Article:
Following two pandemic-induced cancellations, the much-anticipated Salone del Mobile (also known as Milan Design Week) returned to its regular format for its 60th edition in Milan this week, offering a major platform to fashion houses to wow attendees with creative collaborations, installations and Instagramable pop-ups. From homeware to exhibitions, read on for the five fashion happenings you don’t want to miss at the 2022 Salone del Mobile.
The Rome-based luxury brand has opened the Fendi Bar, a temporary re-interpretation of the iconic Fendi café. The space, situated in the courtyard of the Fendi boutique in Via Montenapoleone 3, is open to the public until June 12.
Inspired by the house’s codes, interpretations of the brand’s O’Lock logo, Pequin stripes and the signature Fendi yellow are present throughout the interior and exterior in the form of the wallpaper, counters and stools, flooring and more. As for what’s on the menu, expect authentic Italian coffee bearing the ubiquitous FF logo coffee served in white Fendi branded porcelain cups, which are an exclusive preview of the brand’s Art de la Table collection launching this October. In addition to a steaming cup of joe, guests can also choose from an array of mouth-watering breakfast and lunch items on the menu.
Since its inception in 2012, Louis Vuitton’s Objets Nomades collection of furniture and objects has continued to impress, featuring pieces such as Atelier Oi’s leather hammock, the Campana brothers’ quirky sofas and India Mahdavi’s foldable tray table, among others. These and more are being displayed at an exclusive exhibition space in the iconic Garage Traversi showcasing a wide selection of pieces from the collection (including eight new works that are making their debut), designed by 14 skilled designers over a span of a decade. The striking collection is made up of over sixty pieces created by a roster of international designers that includes Patricia Urquiola, Raw Edges, Atelier Biagetti, Zanellato/ Bortotto, Andrew Kudless, Tokujin Yoshioka, Frank Chou, Nendo, Damien Langlois Meurinne, Barber & Osgerby, and Marcel Wanders Studio, among others.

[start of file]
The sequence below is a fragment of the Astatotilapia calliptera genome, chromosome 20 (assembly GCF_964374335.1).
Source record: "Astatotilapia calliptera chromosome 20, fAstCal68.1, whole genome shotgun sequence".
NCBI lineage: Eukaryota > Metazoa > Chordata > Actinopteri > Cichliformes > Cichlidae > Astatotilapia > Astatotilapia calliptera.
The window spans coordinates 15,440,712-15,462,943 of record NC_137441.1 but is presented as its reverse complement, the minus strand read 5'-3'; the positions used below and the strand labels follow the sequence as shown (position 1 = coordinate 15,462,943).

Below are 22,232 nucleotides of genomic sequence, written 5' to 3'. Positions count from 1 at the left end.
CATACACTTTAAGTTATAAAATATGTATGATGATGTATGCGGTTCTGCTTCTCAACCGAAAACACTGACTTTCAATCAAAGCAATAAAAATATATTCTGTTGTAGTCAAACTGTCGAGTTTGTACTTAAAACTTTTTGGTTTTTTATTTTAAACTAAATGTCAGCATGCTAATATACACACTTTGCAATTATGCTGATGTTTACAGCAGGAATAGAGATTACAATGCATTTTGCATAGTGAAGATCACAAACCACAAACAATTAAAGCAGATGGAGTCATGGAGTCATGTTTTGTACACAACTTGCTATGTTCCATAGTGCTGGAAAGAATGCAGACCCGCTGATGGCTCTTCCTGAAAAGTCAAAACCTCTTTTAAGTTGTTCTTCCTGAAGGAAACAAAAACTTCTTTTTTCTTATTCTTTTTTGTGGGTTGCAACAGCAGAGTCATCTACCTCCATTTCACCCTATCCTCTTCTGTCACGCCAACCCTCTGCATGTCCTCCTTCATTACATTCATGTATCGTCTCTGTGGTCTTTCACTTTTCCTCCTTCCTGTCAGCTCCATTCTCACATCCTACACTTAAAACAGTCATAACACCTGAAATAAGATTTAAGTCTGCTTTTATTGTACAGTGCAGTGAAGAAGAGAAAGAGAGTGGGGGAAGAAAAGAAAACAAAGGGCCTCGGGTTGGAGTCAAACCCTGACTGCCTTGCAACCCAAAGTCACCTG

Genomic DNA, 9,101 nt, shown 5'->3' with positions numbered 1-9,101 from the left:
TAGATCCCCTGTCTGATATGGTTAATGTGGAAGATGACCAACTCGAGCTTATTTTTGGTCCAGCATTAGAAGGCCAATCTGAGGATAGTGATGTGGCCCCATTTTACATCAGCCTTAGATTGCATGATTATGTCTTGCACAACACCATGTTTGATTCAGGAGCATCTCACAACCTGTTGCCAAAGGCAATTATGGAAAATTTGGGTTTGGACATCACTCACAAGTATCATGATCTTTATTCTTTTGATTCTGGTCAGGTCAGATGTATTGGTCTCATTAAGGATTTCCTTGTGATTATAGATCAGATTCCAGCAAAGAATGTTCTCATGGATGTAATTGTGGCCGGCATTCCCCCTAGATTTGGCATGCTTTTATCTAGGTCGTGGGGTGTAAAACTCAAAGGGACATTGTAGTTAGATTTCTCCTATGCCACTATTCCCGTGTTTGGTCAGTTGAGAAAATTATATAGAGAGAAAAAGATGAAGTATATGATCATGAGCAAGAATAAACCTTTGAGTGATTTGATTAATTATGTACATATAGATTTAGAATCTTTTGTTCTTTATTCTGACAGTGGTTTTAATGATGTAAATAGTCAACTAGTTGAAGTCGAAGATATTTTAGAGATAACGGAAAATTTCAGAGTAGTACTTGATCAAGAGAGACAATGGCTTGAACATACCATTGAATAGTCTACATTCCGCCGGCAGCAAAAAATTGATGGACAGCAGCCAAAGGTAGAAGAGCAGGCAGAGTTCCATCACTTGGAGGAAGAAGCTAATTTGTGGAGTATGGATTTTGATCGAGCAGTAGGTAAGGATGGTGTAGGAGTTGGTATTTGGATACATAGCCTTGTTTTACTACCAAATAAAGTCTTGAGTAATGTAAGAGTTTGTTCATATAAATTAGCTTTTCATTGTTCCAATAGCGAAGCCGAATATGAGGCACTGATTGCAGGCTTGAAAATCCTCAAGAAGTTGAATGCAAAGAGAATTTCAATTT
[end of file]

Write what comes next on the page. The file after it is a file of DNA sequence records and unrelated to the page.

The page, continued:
For this year’s edition of the art fair, Dior commissioned French industrial architect Philippe Starck to reinterpret the Medallion chair, one of the French label’s oldest and most iconic objects. Breathing new life into the historic piece, the renowned designer dreamed up 24 iterations of the chair all named “Miss Dior”. Dating back to the 18th century, the Louis XVI Medallion chair design featured an oval back surmounted by a bow and was intended to seat guests at Christian Dior’s fashion shows decades ago. Starck’s contemporary reimagination is streamlined and whimsical, swapping out the traditional wooden frame and fabric upholstery in favor of plane rose, copper, black chrome, and gold aluminum finishing. If you’re in Milan, you can view the chairs between now and June 12 in the lower level of the Palazzo Citterio, where all 24 pieces are being exhibited.
For its sixth appearance at the annual design fair, Loewe introduced Weave, Restore Renew, an initiative designed around the idea of breathing new life into objects that may have been forgotten or discarded by turning them into fresh, unique pieces. This year, the brand collaborated with artisans to restore and revive antique woven baskets using traditional weaving techniques, including the Galician straw-weaving tradition known as Coroza and the Korean technique of paper weaving known as Jiseung. The result was a collection of straw, raffia, and wicker bags reimagined with leather that perfectly represent the past and present. Young Soon Lee, Loewe’s 2019 Craft Prize finalist teamed up with creative director Jonathan Anderson on the collection to churn out a series of bucket bags, meanwhile the striking fringed bags were the brainchild of Galician artisan Alvaro Leiro. Each of the limited-edition bags from the collection can be purchased online.
The American label presented its home collection for the first time in Milan, showcasing the brand’s fall 2022 home offering, the Palazzo Collection, during Milan Design Week. Ralph Lauren unveiled the new collection with a cocktail party hosted by David Lauren earlier this week at its newly-opened headquarters in Milan, Casa Campanini-Bonomi, a 12,000 square foot palazzo designed by influential Italian architect Mino Fiocchi for the Campanini family. Inside the palazzo’s green serpentine marble walls, guests were transported into the immersive world of Ralph Lauren. Think: Rich mahogany furniture, antiqued brass and burnished leather mixed with an unexpected pairing of tartans, paisleys, and zebra prints.